Art Exhibit Showcasing George Floyd Memorial Artifacts from Minneapolis Opens in Phoenix, Expands Worldwide Access

PHOENIX, Arizona – After George Floyd’s death in May 2020, people from around the world traveled to the site of his murder in Minneapolis to leave signs, paintings, and poems in his memory. Many of these artifacts are now on display for the first time outside of Minnesota, giving viewers the opportunity to engage with protest art and mourn Floyd, as well as other Black Americans killed by police.

The exhibit named “Twin Flames: The George Floyd Uprising from Minneapolis to Phoenix” features around 500 artifacts from the intersection of 38th Street and Chicago Avenue, where Floyd was killed. The exhibit opened this month at the Arizona State University Art Museum and has drawn emotional responses from viewers.

Leah Hall, a Phoenix resident, expressed the importance of the exhibit in educating her children about this crucial part of history that may not be taught in school. The emotionally raw protest art, including paintings, poems, and signs, has left a powerful impression on visitors, evoking a sense of urgency and emotion. The heavy themes on display are contrasted by arrangements of fake flowers and battery-powered candles, evoking the vigil held in Minneapolis after his death.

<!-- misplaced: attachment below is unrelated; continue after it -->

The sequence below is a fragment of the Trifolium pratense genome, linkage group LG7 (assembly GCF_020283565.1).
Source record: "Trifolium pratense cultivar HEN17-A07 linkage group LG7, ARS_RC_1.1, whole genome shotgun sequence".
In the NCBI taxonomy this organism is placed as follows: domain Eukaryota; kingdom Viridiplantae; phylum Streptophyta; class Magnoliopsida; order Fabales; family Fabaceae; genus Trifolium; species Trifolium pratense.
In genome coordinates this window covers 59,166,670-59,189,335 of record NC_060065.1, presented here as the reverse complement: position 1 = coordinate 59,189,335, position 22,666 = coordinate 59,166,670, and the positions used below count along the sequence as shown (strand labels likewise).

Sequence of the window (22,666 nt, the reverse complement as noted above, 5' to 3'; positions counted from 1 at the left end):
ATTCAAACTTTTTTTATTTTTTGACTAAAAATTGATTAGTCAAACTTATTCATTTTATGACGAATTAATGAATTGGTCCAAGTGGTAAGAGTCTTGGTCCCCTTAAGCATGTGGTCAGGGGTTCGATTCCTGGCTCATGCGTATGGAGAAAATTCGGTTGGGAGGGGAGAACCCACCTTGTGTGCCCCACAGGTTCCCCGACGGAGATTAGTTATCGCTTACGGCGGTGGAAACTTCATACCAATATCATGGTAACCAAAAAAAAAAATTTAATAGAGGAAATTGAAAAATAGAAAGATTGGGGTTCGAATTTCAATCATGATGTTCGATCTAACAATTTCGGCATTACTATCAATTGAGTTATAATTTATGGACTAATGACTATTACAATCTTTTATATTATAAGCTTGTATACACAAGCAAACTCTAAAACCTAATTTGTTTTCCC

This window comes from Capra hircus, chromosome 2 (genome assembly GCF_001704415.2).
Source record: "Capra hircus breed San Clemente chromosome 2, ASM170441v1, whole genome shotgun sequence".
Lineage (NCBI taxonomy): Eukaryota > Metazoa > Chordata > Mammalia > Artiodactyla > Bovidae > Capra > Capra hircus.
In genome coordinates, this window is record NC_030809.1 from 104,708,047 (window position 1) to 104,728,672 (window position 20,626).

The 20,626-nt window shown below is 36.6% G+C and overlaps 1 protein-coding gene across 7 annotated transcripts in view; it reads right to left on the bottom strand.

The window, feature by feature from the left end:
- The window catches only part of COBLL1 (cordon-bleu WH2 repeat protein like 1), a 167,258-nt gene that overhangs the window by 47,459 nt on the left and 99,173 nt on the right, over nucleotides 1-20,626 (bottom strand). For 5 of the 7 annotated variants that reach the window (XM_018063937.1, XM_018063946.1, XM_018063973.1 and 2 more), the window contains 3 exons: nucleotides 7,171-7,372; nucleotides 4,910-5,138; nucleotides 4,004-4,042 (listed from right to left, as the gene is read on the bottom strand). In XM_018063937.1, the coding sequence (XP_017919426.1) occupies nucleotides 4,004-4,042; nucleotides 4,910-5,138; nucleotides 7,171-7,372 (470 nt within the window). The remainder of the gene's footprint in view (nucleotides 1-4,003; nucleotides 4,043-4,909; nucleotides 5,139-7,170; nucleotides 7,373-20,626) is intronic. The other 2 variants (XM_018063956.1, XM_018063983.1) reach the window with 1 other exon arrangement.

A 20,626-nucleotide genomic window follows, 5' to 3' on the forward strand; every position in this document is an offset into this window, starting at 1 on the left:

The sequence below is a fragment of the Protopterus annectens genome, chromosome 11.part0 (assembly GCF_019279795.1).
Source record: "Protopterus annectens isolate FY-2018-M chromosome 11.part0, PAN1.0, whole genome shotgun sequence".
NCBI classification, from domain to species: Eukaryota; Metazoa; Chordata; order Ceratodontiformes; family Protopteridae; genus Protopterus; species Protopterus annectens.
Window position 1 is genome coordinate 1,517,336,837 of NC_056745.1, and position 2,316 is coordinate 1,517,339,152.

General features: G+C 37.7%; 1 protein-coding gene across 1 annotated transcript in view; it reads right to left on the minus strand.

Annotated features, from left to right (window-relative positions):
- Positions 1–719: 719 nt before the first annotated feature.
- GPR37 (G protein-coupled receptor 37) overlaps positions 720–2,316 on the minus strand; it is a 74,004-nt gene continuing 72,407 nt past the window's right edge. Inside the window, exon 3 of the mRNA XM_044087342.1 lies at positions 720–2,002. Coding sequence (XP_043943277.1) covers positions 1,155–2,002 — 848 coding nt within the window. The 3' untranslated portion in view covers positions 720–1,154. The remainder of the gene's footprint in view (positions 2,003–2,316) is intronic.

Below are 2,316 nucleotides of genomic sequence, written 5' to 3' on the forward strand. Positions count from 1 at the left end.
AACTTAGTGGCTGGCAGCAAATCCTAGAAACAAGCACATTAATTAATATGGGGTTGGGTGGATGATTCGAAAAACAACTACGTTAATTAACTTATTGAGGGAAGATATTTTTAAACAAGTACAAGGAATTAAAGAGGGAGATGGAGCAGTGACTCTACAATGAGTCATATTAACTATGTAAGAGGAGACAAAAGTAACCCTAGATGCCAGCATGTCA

The exhibit not only serves as a memorial to Floyd and other Black Americans killed by police, but also aims to create a space for understanding and civil discourse. It is seen as an opportunity to examine the history of museums in America overlooking the inequities faced by Black Americans and other marginalized communities.

The exhibit also draws direct parallels between Minneapolis and Phoenix, linking the fatal shooting of Dion Johnson by an Arizona state trooper to the events surrounding George Floyd’s murder. Organizers hope to bring the exhibit to other cities after its display in Phoenix, aiming to stimulate collective action against police violence and systemic inequities in the U.S.

The exhibit also sheds light on the work of other museums around the country that have delved into themes of racial injustice. The organizers of “Twin Flames” stressed the importance of confronting hard truths, emphasizing the ongoing need for societal change and awareness of racial injustice.

Overall, the exhibit serves as a powerful testament to the ongoing fight against racial injustice and systemic inequities, drawing attention to the voices and emotions of those who have been deeply impacted by these societal issues.